Mick, an old neighbour of mine told me once that people would be much better off if they were more like animals. It struck me after feeding some lambs a few days ago how like animals we are becoming.
I poured out a generous portion of fattening nuts for 24 ram lambs in 3 troughs in a loose yard to the rear of their winter quarters and went to release them from the shed.
To do this I firstly had to open the pen gate (against which they strained anxiously as I attempted to release it). Eventually, freed from their pen they crashed into the outside shed door, momentarily impeding all their progress as they each strived to be first to the troughs. Suspended 7 or 8 across in the gap none of them could make the turn into the yard to the troughs unless 1 or more stepped backwards and allowed the others through. But none was prepared to take a backwards step, so I had to intervene and move 1 or 2 by hand to release the entire bunch towards their grub. If I had not, they might have stayed jammed in the door indefinitely, straining to move towards their goal, exhausting themselves with their lack of progress. As I was freeing them, I pointed out the silliness of their rushing. But their silliness did not end there. They followed each other from trough to trough, convinced that the food which was in the other 2 troughs was always better than what was in the one they were eating from. Later as I gathered into a bucket the nuts they hadn’t finished, I remarked to the lambs, now standing quietly at the door “well lads, what was the point of the big rush earlier?”
Our similarities to sheep first struck me later in the day as I exited a filling station after paying for petrol. 2 lads were racing towards the outside door as I entered the tidy porch from the inside. I assessed the situation and realized they were not going to break momentum and we would have a crush like the sheep on our hands if I did not step aside. I duly did, allowing the 2 lads to join the queue at the cashpoint a full 5 seconds quicker than if they had stepped aside and allowed me to exit first.
It got me thinking: I often wonder as to why, when we hear our flight being called at airport departure gates, we automatically gather our bags and join the pointless queue which snakes its way towards the exit point. Or similarly when a plane comes to a halt on the runway on arrival why do we hurriedly begin gathering our belongings only to stand in the aisles for ages waiting for the doors of the plane to be opened?
I find myself at Christmas having to fight the temptation to join a jam of traffic for provisions which I can get a few days later without any queuing.
Do we ever question why we compete and rush for things which are often a waste of energy?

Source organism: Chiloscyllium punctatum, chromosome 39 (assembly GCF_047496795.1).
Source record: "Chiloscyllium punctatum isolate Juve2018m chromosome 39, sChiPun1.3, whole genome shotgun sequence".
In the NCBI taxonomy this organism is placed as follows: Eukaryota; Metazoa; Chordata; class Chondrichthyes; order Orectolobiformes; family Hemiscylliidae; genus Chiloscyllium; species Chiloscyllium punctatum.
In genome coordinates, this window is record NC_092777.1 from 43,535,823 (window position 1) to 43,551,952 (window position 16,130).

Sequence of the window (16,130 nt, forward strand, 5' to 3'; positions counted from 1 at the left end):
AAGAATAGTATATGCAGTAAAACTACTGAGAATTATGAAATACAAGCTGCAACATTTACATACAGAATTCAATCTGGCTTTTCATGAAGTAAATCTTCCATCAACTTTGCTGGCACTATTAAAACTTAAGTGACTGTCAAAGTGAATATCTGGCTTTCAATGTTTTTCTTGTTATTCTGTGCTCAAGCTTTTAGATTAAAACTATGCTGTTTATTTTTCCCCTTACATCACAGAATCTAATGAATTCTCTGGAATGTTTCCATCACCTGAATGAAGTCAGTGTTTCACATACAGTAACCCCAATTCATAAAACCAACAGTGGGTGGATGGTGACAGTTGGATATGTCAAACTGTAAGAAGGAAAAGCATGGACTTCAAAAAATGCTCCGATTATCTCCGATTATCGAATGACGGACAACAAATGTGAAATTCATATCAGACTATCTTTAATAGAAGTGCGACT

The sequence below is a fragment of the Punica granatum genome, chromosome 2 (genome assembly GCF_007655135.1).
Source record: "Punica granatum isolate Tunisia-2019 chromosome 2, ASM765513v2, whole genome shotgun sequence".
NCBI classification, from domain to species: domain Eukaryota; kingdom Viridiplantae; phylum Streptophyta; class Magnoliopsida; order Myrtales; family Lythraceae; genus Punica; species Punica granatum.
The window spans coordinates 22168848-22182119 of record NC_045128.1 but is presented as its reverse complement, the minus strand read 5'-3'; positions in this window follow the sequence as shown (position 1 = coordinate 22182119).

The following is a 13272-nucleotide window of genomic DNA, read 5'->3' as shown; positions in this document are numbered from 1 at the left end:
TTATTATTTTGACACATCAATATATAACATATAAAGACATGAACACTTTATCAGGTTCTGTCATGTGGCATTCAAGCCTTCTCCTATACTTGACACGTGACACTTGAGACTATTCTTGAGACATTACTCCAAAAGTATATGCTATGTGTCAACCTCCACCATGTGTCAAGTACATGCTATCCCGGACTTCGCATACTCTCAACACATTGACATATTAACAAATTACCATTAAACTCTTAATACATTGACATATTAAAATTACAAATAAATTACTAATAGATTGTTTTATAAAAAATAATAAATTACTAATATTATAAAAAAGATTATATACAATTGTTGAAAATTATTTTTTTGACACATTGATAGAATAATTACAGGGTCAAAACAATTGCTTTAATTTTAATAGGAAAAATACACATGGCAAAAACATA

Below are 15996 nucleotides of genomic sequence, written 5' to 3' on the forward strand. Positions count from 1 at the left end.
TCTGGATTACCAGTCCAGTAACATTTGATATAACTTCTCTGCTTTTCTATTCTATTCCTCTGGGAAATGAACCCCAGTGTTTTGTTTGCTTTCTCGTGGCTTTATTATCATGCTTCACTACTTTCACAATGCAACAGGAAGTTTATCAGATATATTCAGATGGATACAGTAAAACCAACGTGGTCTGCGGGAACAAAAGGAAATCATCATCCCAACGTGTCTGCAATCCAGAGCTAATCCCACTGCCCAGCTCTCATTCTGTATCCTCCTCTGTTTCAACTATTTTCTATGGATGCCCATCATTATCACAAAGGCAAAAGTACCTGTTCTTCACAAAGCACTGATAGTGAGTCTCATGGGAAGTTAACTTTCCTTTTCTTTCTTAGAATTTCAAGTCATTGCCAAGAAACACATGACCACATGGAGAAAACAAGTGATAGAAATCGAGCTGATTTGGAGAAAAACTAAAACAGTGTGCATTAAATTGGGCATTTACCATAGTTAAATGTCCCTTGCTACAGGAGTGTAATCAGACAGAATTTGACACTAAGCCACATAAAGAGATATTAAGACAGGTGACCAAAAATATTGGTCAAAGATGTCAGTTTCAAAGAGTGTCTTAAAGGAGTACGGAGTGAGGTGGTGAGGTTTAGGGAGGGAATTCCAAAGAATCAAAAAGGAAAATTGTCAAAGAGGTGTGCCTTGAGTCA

Have we lost the ability to question whether what we are doing in crowded situations is wise and necessary or simply the actions of someone following blindly without thinking?
Sheep might not always be the most patient of animals but even they have their moments. My father used to tell the rather rude tale of the young ram and the old ram strolling down a road during mating season. They stop near a field. The young ram sniffs the air and excitedly says to the older ram: “There are ewes across the ditch at the bottom of this field and I’m sure they are on heat. I’m going to break in, run down to them and I’ll find one that’s on heat and tup her”. The older ram wisely advises the younger animal: “I’ve a better idea. Why don’t we open the gate, take in all the scenery, stroll down the field, and tup ALL of the ewes that are on heat”?
In truth, I had secretly felt I had been a little unfair in judging my sheep for their lack of patience. As I realized I wasn’t really that different myself over the next few days, I thawed in my attitude towards them further. I noticed more and more my own and other people’s lack of patience and definite similarities to the sheep.
I noticed it in the Primetime presenter on RTE who deflated the wonderful news that Coronavirus vaccinations were beginning in the UK by anxiously asking: “Why are we in Ireland left waiting behind”? And in the woman interviewed on Radio the night before shops opened after restrictions lifted saying that she would not be able to sleep that night with the prospect of going shopping the next day.
2020 has been a tough year but maybe, like the old ram strolling down the field, a little bit of patience might pay off in the long run. The beginning of the end of the Coronavirus Pandemic has made us all impatiently eager to see the back of it. I recently saw an old clip from a News bulletin from the height of the Foot and Mouth crisis of 2001, when for a time it felt like the end of the world: No Sport, no travel and for a time a feeling that nothing would ever return to normal. Well, it all passed and now it is just a 30 second clip from an episode of “Reeling in the years”.
And this too will end: Bars will reopen; Concerts will happen again; As will the ploughing Championships. The vaccines will arrive, and life will return to a new normal. And if we have learned anything maybe we will have learned the value of waiting and having a little patience.
Whether it be waiting for the Pandemic to end or in our everyday lives, maybe we could all learn from the wise old ram. A more gentle stroll might pay off in the long run; Taking in the scenery might leave us more refreshed and energetic. When it does all end maybe our newfound patience will leave us better equipped for what’s on the other side of the ditch.